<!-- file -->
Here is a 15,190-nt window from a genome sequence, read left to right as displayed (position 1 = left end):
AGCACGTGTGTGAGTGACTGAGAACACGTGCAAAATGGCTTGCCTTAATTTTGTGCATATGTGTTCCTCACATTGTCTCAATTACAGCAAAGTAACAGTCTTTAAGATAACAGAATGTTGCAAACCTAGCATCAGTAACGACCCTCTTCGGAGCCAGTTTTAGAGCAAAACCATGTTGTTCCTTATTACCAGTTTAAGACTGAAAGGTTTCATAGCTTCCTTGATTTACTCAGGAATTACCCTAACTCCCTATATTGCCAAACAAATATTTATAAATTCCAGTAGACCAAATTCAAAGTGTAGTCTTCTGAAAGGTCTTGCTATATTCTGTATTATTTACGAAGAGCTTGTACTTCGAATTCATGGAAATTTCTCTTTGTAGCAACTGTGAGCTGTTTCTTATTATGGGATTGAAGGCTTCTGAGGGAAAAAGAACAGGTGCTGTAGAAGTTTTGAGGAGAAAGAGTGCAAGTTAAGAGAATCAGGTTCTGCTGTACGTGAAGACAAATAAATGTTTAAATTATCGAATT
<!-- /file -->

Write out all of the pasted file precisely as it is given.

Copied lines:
Here is a 15,190-nt window from a genome sequence, read left to right as displayed (position 1 = left end):
AGCACGTGTGTGAGTGACTGAGAACACGTGCAAAATGGCTTGCCTTAATTTTGTGCATATGTGTTCCTCACATTGTCTCAATTACAGCAAAGTAACAGTCTTTAAGATAACAGAATGTTGCAAACCTAGCATCAGTAACGACCCTCTTCGGAGCCAGTTTTAGAGCAAAACCATGTTGTTCCTTATTACCAGTTTAAGACTGAAAGGTTTCATAGCTTCCTTGATTTACTCAGGAATTACCCTAACTCCCTATATTGCCAAACAAATATTTATAAATTCCAGTAGACCAAATTCAAAGTGTAGTCTTCTGAAAGGTCTTGCTATATTCTGTATTATTTACGAAGAGCTTGTACTTCGAATTCATGGAAATTTCTCTTTGTAGCAACTGTGAGCTGTTTCTTATTATGGGATTGAAGGCTTCTGAGGGAAAAAGAACAGGTGCTGTAGAAGTTTTGAGGAGAAAGAGTGCAAGTTAAGAGAATCAGGTTCTGCTGTACGTGAAGACAAATAAATGTTTAAATTATCGAATT